Stories

"Boston Cops and Black Churches": Published in 1999, this article from Harvard's Kennedy School is an account of the "Boston Miracle" that ended the surge in youth violence in Boston in the mid-1990s. 

"In recent years, homicide rates in a number of large American cities have plummeted. Between 1990 and 1996, New York's rate dropped 58.7 percent, Houston's 54 percent, Los Angeles' 27.9 percent, Philadelphia's 17.7 percent, and Washington, D.C.'s 15.9 percent. In most, if not all of these cities, the precipitous decline in homicide rates derives from even sharper declines in youth violence. However, not all cities have been so fortunate. For example, in Baltimore, Phoenix, and Las Vegas, homicide rates have risen by 7.5 percent, 45.3 percent, and 103.8 percent respectively. A key question then is: Why has youth violence fallen so significantly in some cities but not in others?

 Certainly, part of the decline in youth violence can be attributed to the robust economy, as well as to the nationwide decline in the number of youths aged 15 to 24, the most crime-prone age group. But these factors are present in almost all cities, and thus cannot explain the differences across the nation. Besides, similar declines in homicide rates did not occur in the mid and late 1980s when the economy was also strong. And the 7.7 percent drop in the number of youths aged 15 to 24, from 1986 to 1996, is too small to account for much of the improvement...." (Read the full article)

(Winship, Christopher and Jenny Berrien. "Boston Cops and Black Churches." Public Interest 136 (1999): 52-68.  Retrieved from Winship's official website at http://www.wjh.harvard.edu/soc/faculty/winship/Public1.pdf)

 

"Losing Faith?": A 2008 update on the collaboration between black churches and Boston Police, discussing why levels of youth violence have increased again and what is being to done to bring them back down.

"Boston received national acclaim for its innovative approach to preventing youth violence in the 1990s.1 The well-known “Operation Ceasefire” initiative was an interagency violence prevention intervention that focused enforcement and social service resources on a small number of gang-involved offenders at the heart of the city’s youth violence problem. The Ceasefire strategy was associated with a near two-thirds drop in youth homicide in the late 1990s. While the sudden decrease in youth homicide was surprising and certainly newsworthy, the Boston approach was also noted for its extraordinary police-community relationship spearheaded by the Ten Point Coalition of activist black clergy. The involvement of black ministers in the Ceasefire strategy provided a mechanism of transparency and accountability to the minority community that conferred the legitimacy necessary to pursue aggressive intervention with high-risk youth...." (Read the full article)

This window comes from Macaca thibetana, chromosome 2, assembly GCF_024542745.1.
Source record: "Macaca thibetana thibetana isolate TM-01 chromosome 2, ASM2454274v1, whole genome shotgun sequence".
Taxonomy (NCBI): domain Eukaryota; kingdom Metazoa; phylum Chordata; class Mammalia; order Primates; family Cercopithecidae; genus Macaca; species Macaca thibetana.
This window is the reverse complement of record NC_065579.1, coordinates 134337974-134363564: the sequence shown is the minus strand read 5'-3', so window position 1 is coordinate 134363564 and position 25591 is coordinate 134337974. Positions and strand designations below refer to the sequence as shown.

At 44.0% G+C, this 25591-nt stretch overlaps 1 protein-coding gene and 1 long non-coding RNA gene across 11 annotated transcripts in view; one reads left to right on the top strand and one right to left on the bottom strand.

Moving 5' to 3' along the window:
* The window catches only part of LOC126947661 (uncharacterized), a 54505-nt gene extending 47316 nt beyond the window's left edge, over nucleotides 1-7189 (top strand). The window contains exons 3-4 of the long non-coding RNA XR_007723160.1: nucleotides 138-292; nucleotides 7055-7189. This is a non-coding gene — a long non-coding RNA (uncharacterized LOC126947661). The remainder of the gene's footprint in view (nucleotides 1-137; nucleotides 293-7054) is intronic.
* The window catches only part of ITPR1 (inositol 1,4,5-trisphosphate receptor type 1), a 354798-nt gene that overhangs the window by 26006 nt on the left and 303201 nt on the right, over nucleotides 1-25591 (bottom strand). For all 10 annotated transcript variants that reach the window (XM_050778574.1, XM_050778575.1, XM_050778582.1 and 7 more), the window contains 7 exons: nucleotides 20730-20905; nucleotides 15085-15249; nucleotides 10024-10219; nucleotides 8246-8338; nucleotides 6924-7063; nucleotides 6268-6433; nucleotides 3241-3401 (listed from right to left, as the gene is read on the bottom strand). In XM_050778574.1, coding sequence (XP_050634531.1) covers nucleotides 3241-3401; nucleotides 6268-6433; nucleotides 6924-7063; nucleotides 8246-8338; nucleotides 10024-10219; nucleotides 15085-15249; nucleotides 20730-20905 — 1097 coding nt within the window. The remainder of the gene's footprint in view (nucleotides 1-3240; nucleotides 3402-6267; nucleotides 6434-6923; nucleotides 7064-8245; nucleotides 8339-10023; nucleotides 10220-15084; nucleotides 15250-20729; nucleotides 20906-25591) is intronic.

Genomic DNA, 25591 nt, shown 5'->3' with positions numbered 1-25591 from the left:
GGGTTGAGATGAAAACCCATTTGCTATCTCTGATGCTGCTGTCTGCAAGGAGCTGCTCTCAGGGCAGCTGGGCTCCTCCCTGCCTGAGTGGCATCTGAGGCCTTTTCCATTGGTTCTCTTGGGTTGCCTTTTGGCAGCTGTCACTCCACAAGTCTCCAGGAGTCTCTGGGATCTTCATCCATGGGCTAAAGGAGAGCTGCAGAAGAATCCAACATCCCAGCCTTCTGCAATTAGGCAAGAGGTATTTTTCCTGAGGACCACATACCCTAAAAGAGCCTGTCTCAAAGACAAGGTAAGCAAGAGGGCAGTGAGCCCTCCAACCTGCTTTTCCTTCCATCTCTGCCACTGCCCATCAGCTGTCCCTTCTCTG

(Braga, Anthony A, David Hureau and Christopher Winship. "Losing Faith? Police, Black Churches, and the Resurgence of Youth Violence in Boston." Ohio State Law Journal 6, no. 1 (2008): 141-172.  Retrieved from Winship's official website at http://www.wjh.harvard.edu/soc/faculty/winship/losing_faith.pdf.)

 

"What Does a Healthy City Look Like?": Bill Walczak's "reflections from the grassroots" about the work of the Codman Square Health Center.

"What does a healthy city look like? A healthy community first needs to have a sense of community, and then it needs a plan; then it has a chance to improve its quality of life.  Such effort is always borne of struggle, since change is difficult.  Often, foreign visitors come to Codman Square and see our facilities, which have been described as palatial by some, and they shake their heads and say that this is impossible for them, as if our facilities just appeared out of nowhere.  Then I tell them the story of the struggle that produced the building and the programs they so admire.

I arrived on the scene in Codman Square in 1972..." (Read the full article)

(Walczak, Bill. "What Does a Healthy City Look Like? Reflections from the Grassroots." Rappaport Institute Public Lecture, November 25, 2002.  Retrieved from Harvard's website at http://www.hks.harvard.edu/rappaport/downloads/publicservicelectures/healthy_city.pdf.)

Too much information?

For anyone who's not interested in sifting through the full literature review, some of the more interesting parts have been compiled into a handy and concise factsheet.

Neighborhood Briefing Documents

For each neighborhood in the Project, our research team compiled a 40 page briefing document of history, maps, demographics and institutional resources.  All six documents can be found here.

 

     
   
     
 
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